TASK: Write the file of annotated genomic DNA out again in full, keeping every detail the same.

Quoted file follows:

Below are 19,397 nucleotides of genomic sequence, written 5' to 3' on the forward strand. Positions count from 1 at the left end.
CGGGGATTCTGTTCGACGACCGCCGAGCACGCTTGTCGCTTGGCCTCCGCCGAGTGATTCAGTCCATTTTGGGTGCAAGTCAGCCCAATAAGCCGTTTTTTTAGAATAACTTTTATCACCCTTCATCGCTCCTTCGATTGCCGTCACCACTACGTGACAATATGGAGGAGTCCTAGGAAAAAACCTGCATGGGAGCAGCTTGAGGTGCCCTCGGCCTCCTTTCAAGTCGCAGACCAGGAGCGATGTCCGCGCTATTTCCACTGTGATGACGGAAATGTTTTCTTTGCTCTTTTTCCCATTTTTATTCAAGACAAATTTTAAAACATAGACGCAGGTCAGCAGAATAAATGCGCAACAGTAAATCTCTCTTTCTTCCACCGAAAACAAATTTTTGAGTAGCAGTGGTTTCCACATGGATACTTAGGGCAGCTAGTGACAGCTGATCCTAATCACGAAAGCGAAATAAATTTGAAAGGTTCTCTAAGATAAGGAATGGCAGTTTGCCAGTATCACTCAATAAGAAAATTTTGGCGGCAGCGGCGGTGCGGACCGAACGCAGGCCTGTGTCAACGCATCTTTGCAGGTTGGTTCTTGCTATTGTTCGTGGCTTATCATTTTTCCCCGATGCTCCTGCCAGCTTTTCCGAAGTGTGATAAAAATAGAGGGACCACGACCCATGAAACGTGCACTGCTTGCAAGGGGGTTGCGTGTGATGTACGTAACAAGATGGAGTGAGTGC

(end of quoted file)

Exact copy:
Below are 19,397 nucleotides of genomic sequence, written 5' to 3' on the forward strand. Positions count from 1 at the left end.
CGGGGATTCTGTTCGACGACCGCCGAGCACGCTTGTCGCTTGGCCTCCGCCGAGTGATTCAGTCCATTTTGGGTGCAAGTCAGCCCAATAAGCCGTTTTTTTAGAATAACTTTTATCACCCTTCATCGCTCCTTCGATTGCCGTCACCACTACGTGACAATATGGAGGAGTCCTAGGAAAAAACCTGCATGGGAGCAGCTTGAGGTGCCCTCGGCCTCCTTTCAAGTCGCAGACCAGGAGCGATGTCCGCGCTATTTCCACTGTGATGACGGAAATGTTTTCTTTGCTCTTTTTCCCATTTTTATTCAAGACAAATTTTAAAACATAGACGCAGGTCAGCAGAATAAATGCGCAACAGTAAATCTCTCTTTCTTCCACCGAAAACAAATTTTTGAGTAGCAGTGGTTTCCACATGGATACTTAGGGCAGCTAGTGACAGCTGATCCTAATCACGAAAGCGAAATAAATTTGAAAGGTTCTCTAAGATAAGGAATGGCAGTTTGCCAGTATCACTCAATAAGAAAATTTTGGCGGCAGCGGCGGTGCGGACCGAACGCAGGCCTGTGTCAACGCATCTTTGCAGGTTGGTTCTTGCTATTGTTCGTGGCTTATCATTTTTCCCCGATGCTCCTGCCAGCTTTTCCGAAGTGTGATAAAAATAGAGGGACCACGACCCATGAAACGTGCACTGCTTGCAAGGGGGTTGCGTGTGATGTACGTAACAAGATGGAGTGAGTGC